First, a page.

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Re: Updating the Policy Editors delegation

Le Sat, Jan 11, 2014 at 05:22:01PM +0100, Secretary - Kurt Roeckx a écrit :
> On Wed, Jan 08, 2014 at 12:10:08PM +0000, Neil McGovern wrote:
> As there has been no comments on the draft text I'll make that
> the official response.  I want to thank Neil from writing this
> all down.

Hi Kurt and Niel,

thank you for the prompt in-depth analysis that you gave us.

I was slow to react because I was puzzled by the discussion (why trying to
change a delegation text that the delegates themselves agree with ?) and wanted
to give to others the opportunity to express positive opinions first, before
coming with my criticism.

It think that it would have been fair to either set upfront a deadline for
answering, or make a last call for comments.  Also, less than a week (not even
including a week-end) is quite a short delay.

> > * Debian policy editors are a delegatable position by the DPL, but only
> > if the DPL wishes to delegate the power to *set* policy, rather than to
> > simply document current practice.

I do not see a difference between documenting current practice and setting the
policy, because in many cases it is unclear what the current practice is, and
somebody needs the final call on this, similar to the role of the Secretary for
interpreting the Constitution.

Note that the delegation text anyway does not restrict the work of the Policy
editors to follow the current practice.


The Debian Policy Editors:

- Guide the work on the Debian Policy Manual and related documents as a
  collaborative process where developers review and second or object to
  proposals, usually on the debian-policy mailing list [1].

  [1]: https://lists.debian.org/debian-policy/

- Count seconds and weight objections to proposals, to determine whether
  they have reached sufficient consensus to be included, and accept
  consensual proposals.

- Reject or refer to the Technical Committee proposals that fail to
  reach consensus.

- Commit changes to the version control system repository used to
  maintain the Debian Policy Manual and related documents.

- Maintain the "debian-policy" package. As package maintainers, they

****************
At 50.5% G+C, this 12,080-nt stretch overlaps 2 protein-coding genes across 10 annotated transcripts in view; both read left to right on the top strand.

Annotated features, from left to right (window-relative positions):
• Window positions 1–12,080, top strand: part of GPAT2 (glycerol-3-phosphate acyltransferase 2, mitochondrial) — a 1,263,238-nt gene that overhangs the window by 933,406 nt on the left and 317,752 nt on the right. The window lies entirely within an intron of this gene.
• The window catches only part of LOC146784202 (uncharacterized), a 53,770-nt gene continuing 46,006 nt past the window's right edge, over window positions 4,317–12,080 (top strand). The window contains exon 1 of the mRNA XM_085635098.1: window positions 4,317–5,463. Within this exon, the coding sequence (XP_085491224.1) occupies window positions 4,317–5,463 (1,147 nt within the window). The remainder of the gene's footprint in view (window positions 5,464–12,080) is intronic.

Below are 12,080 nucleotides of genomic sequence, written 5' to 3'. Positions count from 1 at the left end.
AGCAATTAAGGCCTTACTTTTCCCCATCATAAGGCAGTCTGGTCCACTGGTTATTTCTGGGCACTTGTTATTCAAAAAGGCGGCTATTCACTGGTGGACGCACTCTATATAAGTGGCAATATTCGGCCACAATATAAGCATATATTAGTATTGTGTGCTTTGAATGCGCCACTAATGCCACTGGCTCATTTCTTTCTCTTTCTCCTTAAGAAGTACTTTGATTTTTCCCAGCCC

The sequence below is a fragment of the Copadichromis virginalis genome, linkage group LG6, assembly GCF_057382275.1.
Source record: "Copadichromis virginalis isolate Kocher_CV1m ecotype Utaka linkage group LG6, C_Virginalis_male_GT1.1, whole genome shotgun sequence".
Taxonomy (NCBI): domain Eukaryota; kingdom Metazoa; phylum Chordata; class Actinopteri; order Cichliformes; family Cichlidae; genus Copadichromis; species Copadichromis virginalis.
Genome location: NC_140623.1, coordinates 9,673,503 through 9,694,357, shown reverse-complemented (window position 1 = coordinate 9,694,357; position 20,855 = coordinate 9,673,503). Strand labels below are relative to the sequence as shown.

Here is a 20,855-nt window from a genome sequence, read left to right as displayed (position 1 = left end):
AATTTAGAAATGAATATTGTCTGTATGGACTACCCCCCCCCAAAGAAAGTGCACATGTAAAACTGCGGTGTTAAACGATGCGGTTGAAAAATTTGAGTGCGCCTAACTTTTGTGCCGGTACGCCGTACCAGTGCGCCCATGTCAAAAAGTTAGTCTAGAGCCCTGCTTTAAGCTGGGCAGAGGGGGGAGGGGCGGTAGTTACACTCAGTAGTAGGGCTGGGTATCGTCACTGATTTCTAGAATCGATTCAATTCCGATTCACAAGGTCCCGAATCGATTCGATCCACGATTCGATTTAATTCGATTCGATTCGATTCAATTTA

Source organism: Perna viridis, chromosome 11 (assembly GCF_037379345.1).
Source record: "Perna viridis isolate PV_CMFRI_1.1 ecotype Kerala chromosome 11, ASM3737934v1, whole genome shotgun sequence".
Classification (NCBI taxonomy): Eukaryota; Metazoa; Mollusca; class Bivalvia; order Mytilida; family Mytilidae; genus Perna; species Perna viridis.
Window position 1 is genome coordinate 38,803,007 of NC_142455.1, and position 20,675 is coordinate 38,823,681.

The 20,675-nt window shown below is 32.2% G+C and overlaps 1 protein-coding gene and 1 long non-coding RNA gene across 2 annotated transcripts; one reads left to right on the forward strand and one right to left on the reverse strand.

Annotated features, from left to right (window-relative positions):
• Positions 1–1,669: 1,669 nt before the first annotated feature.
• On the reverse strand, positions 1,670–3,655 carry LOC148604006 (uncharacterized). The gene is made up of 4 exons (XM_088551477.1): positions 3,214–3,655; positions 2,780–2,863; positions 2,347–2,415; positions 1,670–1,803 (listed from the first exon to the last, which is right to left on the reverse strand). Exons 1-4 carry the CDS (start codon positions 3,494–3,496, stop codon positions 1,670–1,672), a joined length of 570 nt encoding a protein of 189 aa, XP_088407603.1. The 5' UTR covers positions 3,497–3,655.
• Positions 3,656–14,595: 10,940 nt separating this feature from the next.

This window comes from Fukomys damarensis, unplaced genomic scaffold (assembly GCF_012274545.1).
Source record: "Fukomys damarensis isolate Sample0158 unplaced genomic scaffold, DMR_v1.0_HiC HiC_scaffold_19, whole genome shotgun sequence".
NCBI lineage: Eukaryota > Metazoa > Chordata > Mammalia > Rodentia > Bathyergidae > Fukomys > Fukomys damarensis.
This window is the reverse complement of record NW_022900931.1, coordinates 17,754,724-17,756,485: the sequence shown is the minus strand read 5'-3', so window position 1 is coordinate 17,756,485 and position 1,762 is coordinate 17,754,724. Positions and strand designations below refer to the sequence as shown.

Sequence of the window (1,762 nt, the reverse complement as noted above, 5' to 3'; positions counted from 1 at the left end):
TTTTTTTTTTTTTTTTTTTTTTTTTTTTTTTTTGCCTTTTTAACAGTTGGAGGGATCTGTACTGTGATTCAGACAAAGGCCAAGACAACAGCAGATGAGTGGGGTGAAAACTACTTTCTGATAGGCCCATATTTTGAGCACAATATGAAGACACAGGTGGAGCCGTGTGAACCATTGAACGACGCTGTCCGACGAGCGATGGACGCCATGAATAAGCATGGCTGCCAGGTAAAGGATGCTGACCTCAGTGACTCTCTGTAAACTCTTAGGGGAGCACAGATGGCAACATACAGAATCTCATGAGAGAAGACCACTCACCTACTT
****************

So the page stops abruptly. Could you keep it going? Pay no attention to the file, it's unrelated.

have the last word on package content, releases, bug reports, etc.


Here are my interpretations point by point.

Disclaimer: based on material posted earlier on mailing lists and the wiki, I
wrote the text of the delegation.

 1) The possibility of editing the Policy out of a collaborative process is not
    delegated.  This does not say how the Editors should decide within a
    collaborative process, it only says that changes decided in closed comittee are
    not in the scope of the delegation.  The link to the mailing list might be
    removed, however, for newcomers I find it more useful than harmful.

 2) "Count seconds" could be removed indeed, to allow the Editors to accept
    a proposal that did not attract enough attention, but that they estimate
    consensual.  The whole paragraph could also be removed, on the grounds that
    it is redundant with the Constitution's section 8.3 asking to the delegates
    to seek concensus.  But on the other hand, because it is redundant, I think
    that it can not be anticonstitutional.

 3) is indeed redundant with the section 6.3.6 of our Constitution.  Maybe we
    should point to this section instead or even quote it.

 4) and 5) may be too obvious as well, but I like the idea that, on top of
    making decisions, the Editors are also expected to do some more trivial work
    regarding formatting documents and commiting changes, therefore I think that
    these paragraphs, which do not restrict how decisions are taken, are useful.

Have a nice week-end,

Charles Plessy
Tsurumi, Kanagawa, Japan

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